Ana Luz Porzecanski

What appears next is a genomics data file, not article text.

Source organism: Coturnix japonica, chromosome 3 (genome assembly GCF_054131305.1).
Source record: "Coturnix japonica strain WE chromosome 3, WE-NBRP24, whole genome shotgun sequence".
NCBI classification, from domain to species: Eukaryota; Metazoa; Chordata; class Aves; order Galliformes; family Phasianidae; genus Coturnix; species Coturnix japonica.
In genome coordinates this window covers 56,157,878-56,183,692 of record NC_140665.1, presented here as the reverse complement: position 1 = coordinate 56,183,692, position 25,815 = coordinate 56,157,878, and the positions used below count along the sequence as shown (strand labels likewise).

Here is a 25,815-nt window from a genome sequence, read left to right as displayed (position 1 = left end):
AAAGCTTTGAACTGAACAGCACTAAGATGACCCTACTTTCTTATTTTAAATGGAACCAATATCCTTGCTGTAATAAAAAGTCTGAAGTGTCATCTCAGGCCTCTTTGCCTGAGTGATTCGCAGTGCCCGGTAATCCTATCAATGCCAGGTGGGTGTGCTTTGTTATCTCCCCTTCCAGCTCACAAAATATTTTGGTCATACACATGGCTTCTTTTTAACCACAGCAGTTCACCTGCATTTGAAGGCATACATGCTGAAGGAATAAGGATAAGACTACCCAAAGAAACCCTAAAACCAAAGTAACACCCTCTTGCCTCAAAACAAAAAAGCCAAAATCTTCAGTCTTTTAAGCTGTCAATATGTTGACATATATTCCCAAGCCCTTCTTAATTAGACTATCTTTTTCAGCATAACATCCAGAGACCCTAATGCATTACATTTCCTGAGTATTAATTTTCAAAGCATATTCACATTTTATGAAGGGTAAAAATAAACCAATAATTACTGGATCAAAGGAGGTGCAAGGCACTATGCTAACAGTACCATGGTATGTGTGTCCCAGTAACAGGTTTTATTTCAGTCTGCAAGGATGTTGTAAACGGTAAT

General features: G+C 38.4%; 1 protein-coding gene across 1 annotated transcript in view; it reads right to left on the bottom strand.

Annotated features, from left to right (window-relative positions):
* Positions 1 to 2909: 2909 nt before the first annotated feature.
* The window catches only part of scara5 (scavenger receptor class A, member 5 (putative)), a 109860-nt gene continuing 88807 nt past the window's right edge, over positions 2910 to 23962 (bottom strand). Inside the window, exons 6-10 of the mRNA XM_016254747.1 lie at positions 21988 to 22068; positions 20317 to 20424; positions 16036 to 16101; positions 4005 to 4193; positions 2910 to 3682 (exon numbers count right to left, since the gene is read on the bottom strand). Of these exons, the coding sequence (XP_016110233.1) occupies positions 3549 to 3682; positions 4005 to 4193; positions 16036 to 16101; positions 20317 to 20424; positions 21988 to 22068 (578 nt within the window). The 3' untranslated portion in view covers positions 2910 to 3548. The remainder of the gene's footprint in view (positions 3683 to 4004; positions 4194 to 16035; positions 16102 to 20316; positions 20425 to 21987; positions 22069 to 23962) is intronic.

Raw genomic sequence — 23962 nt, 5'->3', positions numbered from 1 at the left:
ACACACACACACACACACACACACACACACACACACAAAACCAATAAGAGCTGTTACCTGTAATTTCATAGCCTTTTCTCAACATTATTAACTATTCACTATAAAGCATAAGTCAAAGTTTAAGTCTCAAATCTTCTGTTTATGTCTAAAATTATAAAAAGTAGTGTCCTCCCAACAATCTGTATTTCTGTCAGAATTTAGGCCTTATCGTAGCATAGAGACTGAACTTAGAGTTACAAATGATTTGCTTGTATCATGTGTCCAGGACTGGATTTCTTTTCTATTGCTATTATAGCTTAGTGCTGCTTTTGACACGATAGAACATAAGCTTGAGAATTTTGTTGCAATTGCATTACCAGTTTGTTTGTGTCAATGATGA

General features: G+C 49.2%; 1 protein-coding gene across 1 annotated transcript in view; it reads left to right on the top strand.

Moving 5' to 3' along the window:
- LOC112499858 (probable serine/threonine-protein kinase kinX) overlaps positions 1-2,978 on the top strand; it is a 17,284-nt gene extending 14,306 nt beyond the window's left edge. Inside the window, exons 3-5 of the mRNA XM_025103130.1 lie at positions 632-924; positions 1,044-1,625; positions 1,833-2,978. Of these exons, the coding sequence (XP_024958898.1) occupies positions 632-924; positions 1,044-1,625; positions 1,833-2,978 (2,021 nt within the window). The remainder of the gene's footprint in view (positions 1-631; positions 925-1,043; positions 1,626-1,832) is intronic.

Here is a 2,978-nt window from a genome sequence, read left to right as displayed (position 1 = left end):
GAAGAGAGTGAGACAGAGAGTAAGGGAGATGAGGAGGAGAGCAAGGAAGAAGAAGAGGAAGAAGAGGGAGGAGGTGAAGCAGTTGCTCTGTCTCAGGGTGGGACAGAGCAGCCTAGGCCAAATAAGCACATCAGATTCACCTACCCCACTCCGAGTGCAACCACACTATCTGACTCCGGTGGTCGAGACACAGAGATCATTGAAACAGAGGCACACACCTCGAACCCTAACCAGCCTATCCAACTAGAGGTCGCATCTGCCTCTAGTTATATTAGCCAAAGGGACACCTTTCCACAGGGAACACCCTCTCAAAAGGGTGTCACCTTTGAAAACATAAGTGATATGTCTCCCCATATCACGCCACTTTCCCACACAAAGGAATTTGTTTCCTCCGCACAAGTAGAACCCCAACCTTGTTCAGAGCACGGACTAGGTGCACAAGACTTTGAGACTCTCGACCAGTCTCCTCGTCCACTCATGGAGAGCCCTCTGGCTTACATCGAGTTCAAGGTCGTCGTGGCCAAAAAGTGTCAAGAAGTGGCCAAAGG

Dr. Ana Luz Porzecanski is a conservation scientist and director of the American Museum of Natural History’s Center for Biodiversity and Conservation (CBC), a research center focused on transforming knowledge—from diverse sources and perspectives, and spanning areas of scientific research as well as traditional and local knowledge—into conservation action. Growing up in rural Brazil, Ana was surrounded by wildlife and diverse landscapes. Both her parents are professors—her father an agronomist and her mother an architect and amateur paleontologist—and they traveled widely, instilling in Ana an early curiosity about the natural world. One of her favorite things about science, she says, is that “you’re surrounded by people who love questions as much as answers.” She obtained her undergraduate degree in biological sciences from the Universidad de la República, Uruguay, and there she got her first taste of field research. She took an evolution course that involved field work on a fascinating burrowing mammal called a tuco-tuco which is unique in its social behavior. Despite the rustic and cold conditions, she was hooked. For her Ph.D. in Ecology and Evolutionary Biology at Columbia University, she conducted research on the systematics and historical biogeography of South American aridland birds, as well as on international environmental policy issues. Her dual interest in education and research has carried out over 15 years of experience coordinating and leading conservation capacity development projects, designing teaching materials for university professors and conservation professionals, and leading professional development for educator audiences in Latin America, Africa and the United States. Ana has also taught courses in conservation biology and evolution at Columbia University and New York University. She became director of the CBC in 2014. Ana was drawn to biodiversity conservation because it applies a range of scientific fields—from ecology, biogeography, population genetics, anthropology, and others—to tackling real world conservation problems, and involves ongoing collaboration and dialogue. She and her CBC colleagues have found that success comes when researchers are collaborating with local communities, and developing their capacity together. For example, Ana led a recent partnership with the National Museum of Natural History of Cuba, which resulted in a ground-breaking, joint expedition to Humboldt National Park in 2015. The expedition produced the first modern collection of specimens of invertebrates (snails, insects, and arachnids), amphibians, reptiles, birds, and mammals, including tissues and blood parasites, from Humboldt National Park, to be shared between both countries. Exchanges on field methods, and training on research and education, helped strengthen capacity for science and conservation on all sides. Similar projects have involved working with local educators and conservation managers in Peru, Bolivia, Madagascar, and Mongolia. Ana recently gave a presentation at a conference called STEMism: Inspiring Women Scientists. She told an audience of women and girls that despite the discrimination and biases that persist in the field and make the news, careers in science can be successful and enjoyable. She related her journey to find a career that is both challenging and fulfilling: “You have to listen to yourself as you go through life and see where are you humming. Pay attention to when are you buzzing when you’re working, when are you happiest, what are you really good at. And follow that.”